‘Don’t cry in front of the Mexicans…’
The films of Quentin Tarantino have been a spiral of diminishing returns since the explosive Inglourious Basterds in 2009. Both Django Unchained and, to a lesser extent, The Hateful Eight had flashes of the master directors former genius, both suffer from his inability to end a film without resorting to cartoonish violence – the kind that negates everything that has gone before it. Having been vaguely aware of reviews stating that … Hollywood was Tarantino’s best film in years, I went into his ninth picture hoping that he had managed to conquer the curse of the conclusion. I was to be disappointed…
Rick Dalton (Leonardo DiCaprio) is an ageing Hollywood star with his best years behind him. His stunt double and fixer Cliff Booth (Brad Pitt) supports Rick to overcome his insecurities in order to cling to stardom. Dalton’s fall from grace takes place against the backdrop of Sharon Tate (Margot Robbie) being, quite literally, the girl next door and the Manson Family lurking in the background.
That is a lot of star power for one movie, not to mention the exhaustive supporting players and while the cast excels, particularly Brad Pitt who delivers his best performance in years, the structure of the story suffers because of it. This is a film about an over-the-hill actor, no it’s a film about a well meaning but unhinged stuntman, or is it a film about a wide-eyed movie star living her dream? And it’s also a love letter to Hollywood’s golden age. Basically, Once Upon a Time in Hollywood can’t decide what kind of movie it wants to be and while Tarantino had a chance to clarify this in the climactic final scene, he instead falls back on his default of silly, over-the-top violence that once again serves to undermine the solid foundations that have already been laid.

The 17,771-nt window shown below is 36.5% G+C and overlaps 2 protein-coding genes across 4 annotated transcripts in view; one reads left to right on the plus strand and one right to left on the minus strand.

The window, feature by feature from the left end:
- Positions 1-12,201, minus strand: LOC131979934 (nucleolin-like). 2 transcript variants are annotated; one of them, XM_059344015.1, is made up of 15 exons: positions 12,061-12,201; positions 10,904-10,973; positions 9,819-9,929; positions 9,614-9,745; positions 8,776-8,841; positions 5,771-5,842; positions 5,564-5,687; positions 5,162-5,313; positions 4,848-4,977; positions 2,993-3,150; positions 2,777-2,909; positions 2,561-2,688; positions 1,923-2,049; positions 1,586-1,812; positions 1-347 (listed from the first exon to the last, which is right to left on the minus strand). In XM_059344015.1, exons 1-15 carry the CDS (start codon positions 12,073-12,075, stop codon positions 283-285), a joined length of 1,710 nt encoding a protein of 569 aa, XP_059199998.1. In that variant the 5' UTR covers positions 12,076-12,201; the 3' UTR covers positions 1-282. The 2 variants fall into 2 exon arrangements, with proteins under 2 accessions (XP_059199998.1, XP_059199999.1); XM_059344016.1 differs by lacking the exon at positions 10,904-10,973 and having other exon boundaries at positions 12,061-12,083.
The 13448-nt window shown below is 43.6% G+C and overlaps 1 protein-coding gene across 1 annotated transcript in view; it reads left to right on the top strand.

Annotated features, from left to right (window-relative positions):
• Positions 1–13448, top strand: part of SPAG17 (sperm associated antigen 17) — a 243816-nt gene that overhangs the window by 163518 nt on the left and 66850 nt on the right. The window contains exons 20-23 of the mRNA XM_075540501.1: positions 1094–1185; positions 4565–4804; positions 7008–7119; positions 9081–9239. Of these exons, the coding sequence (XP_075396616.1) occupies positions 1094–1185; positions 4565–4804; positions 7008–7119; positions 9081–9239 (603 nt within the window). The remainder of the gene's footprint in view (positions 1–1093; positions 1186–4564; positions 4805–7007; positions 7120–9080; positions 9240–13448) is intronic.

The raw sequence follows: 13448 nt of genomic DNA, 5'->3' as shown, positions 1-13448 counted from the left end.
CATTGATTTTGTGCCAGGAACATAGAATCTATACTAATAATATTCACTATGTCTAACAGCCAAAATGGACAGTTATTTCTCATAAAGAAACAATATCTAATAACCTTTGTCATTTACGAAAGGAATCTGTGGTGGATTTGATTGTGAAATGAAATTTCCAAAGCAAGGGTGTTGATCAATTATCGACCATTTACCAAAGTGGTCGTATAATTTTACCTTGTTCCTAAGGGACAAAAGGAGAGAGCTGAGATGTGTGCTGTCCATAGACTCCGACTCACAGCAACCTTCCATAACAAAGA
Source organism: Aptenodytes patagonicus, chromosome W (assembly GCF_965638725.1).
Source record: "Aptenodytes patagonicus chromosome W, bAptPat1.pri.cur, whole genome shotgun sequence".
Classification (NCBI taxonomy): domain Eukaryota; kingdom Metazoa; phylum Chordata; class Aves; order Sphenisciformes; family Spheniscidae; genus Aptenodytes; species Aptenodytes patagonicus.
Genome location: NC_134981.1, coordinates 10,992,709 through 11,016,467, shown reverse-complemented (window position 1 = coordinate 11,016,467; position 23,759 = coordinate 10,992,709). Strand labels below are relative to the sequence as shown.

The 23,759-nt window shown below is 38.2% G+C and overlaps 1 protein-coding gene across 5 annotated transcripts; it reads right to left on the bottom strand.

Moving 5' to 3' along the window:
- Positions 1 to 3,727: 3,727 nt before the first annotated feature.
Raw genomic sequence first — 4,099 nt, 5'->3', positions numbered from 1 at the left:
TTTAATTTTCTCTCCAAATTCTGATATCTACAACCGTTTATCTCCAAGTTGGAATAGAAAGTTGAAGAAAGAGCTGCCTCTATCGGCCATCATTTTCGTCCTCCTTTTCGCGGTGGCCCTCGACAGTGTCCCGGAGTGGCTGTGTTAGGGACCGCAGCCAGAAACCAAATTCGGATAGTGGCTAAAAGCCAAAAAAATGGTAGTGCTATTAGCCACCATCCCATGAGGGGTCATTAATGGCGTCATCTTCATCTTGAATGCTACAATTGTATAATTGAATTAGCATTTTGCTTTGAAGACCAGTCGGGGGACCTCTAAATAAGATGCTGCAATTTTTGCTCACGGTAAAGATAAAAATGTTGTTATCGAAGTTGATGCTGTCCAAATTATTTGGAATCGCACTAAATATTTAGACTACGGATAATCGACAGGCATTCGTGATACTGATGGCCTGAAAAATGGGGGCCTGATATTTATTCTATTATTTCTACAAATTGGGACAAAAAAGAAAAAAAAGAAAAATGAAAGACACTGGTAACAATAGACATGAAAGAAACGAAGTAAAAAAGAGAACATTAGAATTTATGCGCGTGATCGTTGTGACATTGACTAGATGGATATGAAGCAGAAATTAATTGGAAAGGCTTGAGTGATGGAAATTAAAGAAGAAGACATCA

That’s not to say that …Hollywood is a failure because it isn’t. This is Tarantino’s most focused and less self indulgent movie since Basterds and that is a step in the right direction. And, frustratingly, once again there are moments that make you remember why he was once the most exciting director in Hollywood. Pitt and DiCaprio share an electric chemistry and while Robbie feels a little wasted, she inhabits the role of Sharon Tate so completely that it barely matters.
Once Upon a Time in Hollywood feels like a missed opportunity. Tarantino claims he will retire after his tenth picture so by my count he has one last attempt to get it right. …Hollywood could have been it but I’m sad to say that it wasn’t quite there.